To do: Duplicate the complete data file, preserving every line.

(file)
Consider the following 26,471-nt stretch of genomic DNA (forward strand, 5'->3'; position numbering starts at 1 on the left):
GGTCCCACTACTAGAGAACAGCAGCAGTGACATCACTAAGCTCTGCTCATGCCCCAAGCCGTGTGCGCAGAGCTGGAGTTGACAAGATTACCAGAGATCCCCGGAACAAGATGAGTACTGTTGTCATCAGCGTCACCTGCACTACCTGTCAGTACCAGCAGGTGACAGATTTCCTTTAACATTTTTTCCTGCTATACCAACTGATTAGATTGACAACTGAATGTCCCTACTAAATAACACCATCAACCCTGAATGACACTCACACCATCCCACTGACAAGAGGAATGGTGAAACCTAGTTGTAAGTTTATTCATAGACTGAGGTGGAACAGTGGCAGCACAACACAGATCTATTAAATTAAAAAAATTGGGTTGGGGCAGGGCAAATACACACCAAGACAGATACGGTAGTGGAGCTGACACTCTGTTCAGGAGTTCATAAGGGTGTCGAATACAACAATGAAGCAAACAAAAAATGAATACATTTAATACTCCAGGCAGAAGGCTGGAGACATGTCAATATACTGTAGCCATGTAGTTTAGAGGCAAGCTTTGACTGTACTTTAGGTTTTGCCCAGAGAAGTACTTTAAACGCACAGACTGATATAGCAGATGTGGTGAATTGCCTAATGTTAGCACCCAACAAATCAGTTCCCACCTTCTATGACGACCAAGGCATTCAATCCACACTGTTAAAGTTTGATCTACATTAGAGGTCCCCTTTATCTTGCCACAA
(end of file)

Consider the following 26,471-nt stretch of genomic DNA (forward strand, 5'->3'; position numbering starts at 1 on the left):
GGTCCCACTACTAGAGAACAGCAGCAGTGACATCACTAAGCTCTGCTCATGCCCCAAGCCGTGTGCGCAGAGCTGGAGTTGACAAGATTACCAGAGATCCCCGGAACAAGATGAGTACTGTTGTCATCAGCGTCACCTGCACTACCTGTCAGTACCAGCAGGTGACAGATTTCCTTTAACATTTTTTCCTGCTATACCAACTGATTAGATTGACAACTGAATGTCCCTACTAAATAACACCATCAACCCTGAATGACACTCACACCATCCCACTGACAAGAGGAATGGTGAAACCTAGTTGTAAGTTTATTCATAGACTGAGGTGGAACAGTGGCAGCACAACACAGATCTATTAAATTAAAAAAATTGGGTTGGGGCAGGGCAAATACACACCAAGACAGATACGGTAGTGGAGCTGACACTCTGTTCAGGAGTTCATAAGGGTGTCGAATACAACAATGAAGCAAACAAAAAATGAATACATTTAATACTCCAGGCAGAAGGCTGGAGACATGTCAATATACTGTAGCCATGTAGTTTAGAGGCAAGCTTTGACTGTACTTTAGGTTTTGCCCAGAGAAGTACTTTAAACGCACAGACTGATATAGCAGATGTGGTGAATTGCCTAATGTTAGCACCCAACAAATCAGTTCCCACCTTCTATGACGACCAAGGCATTCAATCCACACTGTTAAAGTTTGATCTACATTAGAGGTCCCCTTTATCTTGCCACAA